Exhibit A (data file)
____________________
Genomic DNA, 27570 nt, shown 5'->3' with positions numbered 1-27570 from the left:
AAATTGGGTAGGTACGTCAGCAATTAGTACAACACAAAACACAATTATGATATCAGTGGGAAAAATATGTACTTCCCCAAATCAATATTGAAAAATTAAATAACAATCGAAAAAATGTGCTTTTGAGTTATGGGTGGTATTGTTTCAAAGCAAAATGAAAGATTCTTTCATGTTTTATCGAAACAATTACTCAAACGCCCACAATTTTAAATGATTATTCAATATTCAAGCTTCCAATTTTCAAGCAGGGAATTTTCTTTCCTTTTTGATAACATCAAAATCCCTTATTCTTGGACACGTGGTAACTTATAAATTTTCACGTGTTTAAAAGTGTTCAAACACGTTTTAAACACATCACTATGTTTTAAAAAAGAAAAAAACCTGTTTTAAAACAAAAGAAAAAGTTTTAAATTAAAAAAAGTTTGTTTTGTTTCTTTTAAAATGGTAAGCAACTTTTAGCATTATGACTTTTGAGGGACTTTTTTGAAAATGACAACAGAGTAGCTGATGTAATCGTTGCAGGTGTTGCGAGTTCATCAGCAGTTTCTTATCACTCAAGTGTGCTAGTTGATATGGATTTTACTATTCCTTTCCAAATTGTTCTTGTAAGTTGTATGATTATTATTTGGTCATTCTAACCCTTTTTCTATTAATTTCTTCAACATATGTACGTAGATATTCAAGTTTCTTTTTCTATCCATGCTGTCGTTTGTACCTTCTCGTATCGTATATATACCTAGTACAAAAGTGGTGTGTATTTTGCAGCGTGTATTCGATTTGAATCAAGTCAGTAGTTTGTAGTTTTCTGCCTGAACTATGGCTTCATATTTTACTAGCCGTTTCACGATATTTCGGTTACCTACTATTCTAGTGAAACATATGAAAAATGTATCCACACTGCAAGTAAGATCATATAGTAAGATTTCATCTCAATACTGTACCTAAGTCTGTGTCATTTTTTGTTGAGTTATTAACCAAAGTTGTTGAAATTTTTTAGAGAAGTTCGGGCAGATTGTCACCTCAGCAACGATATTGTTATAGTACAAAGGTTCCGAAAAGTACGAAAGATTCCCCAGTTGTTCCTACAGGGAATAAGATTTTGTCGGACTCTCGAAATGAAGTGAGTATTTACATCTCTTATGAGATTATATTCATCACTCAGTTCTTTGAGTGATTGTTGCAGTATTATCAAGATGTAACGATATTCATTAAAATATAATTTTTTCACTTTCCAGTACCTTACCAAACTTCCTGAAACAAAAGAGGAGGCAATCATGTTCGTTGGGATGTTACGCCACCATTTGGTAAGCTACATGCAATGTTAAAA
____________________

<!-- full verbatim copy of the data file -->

Genomic DNA, 27570 nt, shown 5'->3' with positions numbered 1-27570 from the left:
AAATTGGGTAGGTACGTCAGCAATTAGTACAACACAAAACACAATTATGATATCAGTGGGAAAAATATGTACTTCCCCAAATCAATATTGAAAAATTAAATAACAATCGAAAAAATGTGCTTTTGAGTTATGGGTGGTATTGTTTCAAAGCAAAATGAAAGATTCTTTCATGTTTTATCGAAACAATTACTCAAACGCCCACAATTTTAAATGATTATTCAATATTCAAGCTTCCAATTTTCAAGCAGGGAATTTTCTTTCCTTTTTGATAACATCAAAATCCCTTATTCTTGGACACGTGGTAACTTATAAATTTTCACGTGTTTAAAAGTGTTCAAACACGTTTTAAACACATCACTATGTTTTAAAAAAGAAAAAAACCTGTTTTAAAACAAAAGAAAAAGTTTTAAATTAAAAAAAGTTTGTTTTGTTTCTTTTAAAATGGTAAGCAACTTTTAGCATTATGACTTTTGAGGGACTTTTTTGAAAATGACAACAGAGTAGCTGATGTAATCGTTGCAGGTGTTGCGAGTTCATCAGCAGTTTCTTATCACTCAAGTGTGCTAGTTGATATGGATTTTACTATTCCTTTCCAAATTGTTCTTGTAAGTTGTATGATTATTATTTGGTCATTCTAACCCTTTTTCTATTAATTTCTTCAACATATGTACGTAGATATTCAAGTTTCTTTTTCTATCCATGCTGTCGTTTGTACCTTCTCGTATCGTATATATACCTAGTACAAAAGTGGTGTGTATTTTGCAGCGTGTATTCGATTTGAATCAAGTCAGTAGTTTGTAGTTTTCTGCCTGAACTATGGCTTCATATTTTACTAGCCGTTTCACGATATTTCGGTTACCTACTATTCTAGTGAAACATATGAAAAATGTATCCACACTGCAAGTAAGATCATATAGTAAGATTTCATCTCAATACTGTACCTAAGTCTGTGTCATTTTTTGTTGAGTTATTAACCAAAGTTGTTGAAATTTTTTAGAGAAGTTCGGGCAGATTGTCACCTCAGCAACGATATTGTTATAGTACAAAGGTTCCGAAAAGTACGAAAGATTCCCCAGTTGTTCCTACAGGGAATAAGATTTTGTCGGACTCTCGAAATGAAGTGAGTATTTACATCTCTTATGAGATTATATTCATCACTCAGTTCTTTGAGTGATTGTTGCAGTATTATCAAGATGTAACGATATTCATTAAAATATAATTTTTTCACTTTCCAGTACCTTACCAAACTTCCTGAAACAAAAGAGGAGGCAATCATGTTCGTTGGGATGTTACGCCACCATTTGGTAAGCTACATGCAATGTTAAAA